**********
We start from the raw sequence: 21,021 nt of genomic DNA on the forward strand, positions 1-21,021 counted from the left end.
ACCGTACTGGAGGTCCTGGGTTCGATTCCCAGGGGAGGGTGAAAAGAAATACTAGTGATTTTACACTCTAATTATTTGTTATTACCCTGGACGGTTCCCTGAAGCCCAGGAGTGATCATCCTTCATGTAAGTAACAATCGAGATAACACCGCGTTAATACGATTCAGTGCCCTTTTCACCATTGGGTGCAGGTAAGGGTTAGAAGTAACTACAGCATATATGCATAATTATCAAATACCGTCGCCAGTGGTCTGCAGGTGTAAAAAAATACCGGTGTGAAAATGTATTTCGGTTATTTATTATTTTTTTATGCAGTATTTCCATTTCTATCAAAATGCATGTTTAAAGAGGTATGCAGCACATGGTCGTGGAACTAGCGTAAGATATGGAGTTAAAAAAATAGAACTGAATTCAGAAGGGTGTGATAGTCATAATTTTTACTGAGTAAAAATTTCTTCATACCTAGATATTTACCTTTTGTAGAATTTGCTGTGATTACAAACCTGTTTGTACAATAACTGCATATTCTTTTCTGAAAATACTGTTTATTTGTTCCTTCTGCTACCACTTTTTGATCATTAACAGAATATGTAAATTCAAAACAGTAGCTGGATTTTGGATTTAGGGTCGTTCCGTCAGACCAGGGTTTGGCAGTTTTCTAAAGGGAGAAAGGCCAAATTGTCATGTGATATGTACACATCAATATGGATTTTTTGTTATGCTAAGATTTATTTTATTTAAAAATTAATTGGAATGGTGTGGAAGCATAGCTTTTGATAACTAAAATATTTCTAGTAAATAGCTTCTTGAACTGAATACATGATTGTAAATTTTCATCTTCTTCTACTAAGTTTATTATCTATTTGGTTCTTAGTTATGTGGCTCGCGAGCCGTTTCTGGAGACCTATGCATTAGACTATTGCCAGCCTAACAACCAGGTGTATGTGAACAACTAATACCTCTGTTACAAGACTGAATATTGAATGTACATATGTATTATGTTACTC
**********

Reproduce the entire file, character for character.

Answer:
We start from the raw sequence: 21,021 nt of genomic DNA on the forward strand, positions 1-21,021 counted from the left end.
ACCGTACTGGAGGTCCTGGGTTCGATTCCCAGGGGAGGGTGAAAAGAAATACTAGTGATTTTACACTCTAATTATTTGTTATTACCCTGGACGGTTCCCTGAAGCCCAGGAGTGATCATCCTTCATGTAAGTAACAATCGAGATAACACCGCGTTAATACGATTCAGTGCCCTTTTCACCATTGGGTGCAGGTAAGGGTTAGAAGTAACTACAGCATATATGCATAATTATCAAATACCGTCGCCAGTGGTCTGCAGGTGTAAAAAAATACCGGTGTGAAAATGTATTTCGGTTATTTATTATTTTTTTATGCAGTATTTCCATTTCTATCAAAATGCATGTTTAAAGAGGTATGCAGCACATGGTCGTGGAACTAGCGTAAGATATGGAGTTAAAAAAATAGAACTGAATTCAGAAGGGTGTGATAGTCATAATTTTTACTGAGTAAAAATTTCTTCATACCTAGATATTTACCTTTTGTAGAATTTGCTGTGATTACAAACCTGTTTGTACAATAACTGCATATTCTTTTCTGAAAATACTGTTTATTTGTTCCTTCTGCTACCACTTTTTGATCATTAACAGAATATGTAAATTCAAAACAGTAGCTGGATTTTGGATTTAGGGTCGTTCCGTCAGACCAGGGTTTGGCAGTTTTCTAAAGGGAGAAAGGCCAAATTGTCATGTGATATGTACACATCAATATGGATTTTTTGTTATGCTAAGATTTATTTTATTTAAAAATTAATTGGAATGGTGTGGAAGCATAGCTTTTGATAACTAAAATATTTCTAGTAAATAGCTTCTTGAACTGAATACATGATTGTAAATTTTCATCTTCTTCTACTAAGTTTATTATCTATTTGGTTCTTAGTTATGTGGCTCGCGAGCCGTTTCTGGAGACCTATGCATTAGACTATTGCCAGCCTAACAACCAGGTGTATGTGAACAACTAATACCTCTGTTACAAGACTGAATATTGAATGTACATATGTATTATGTTACTC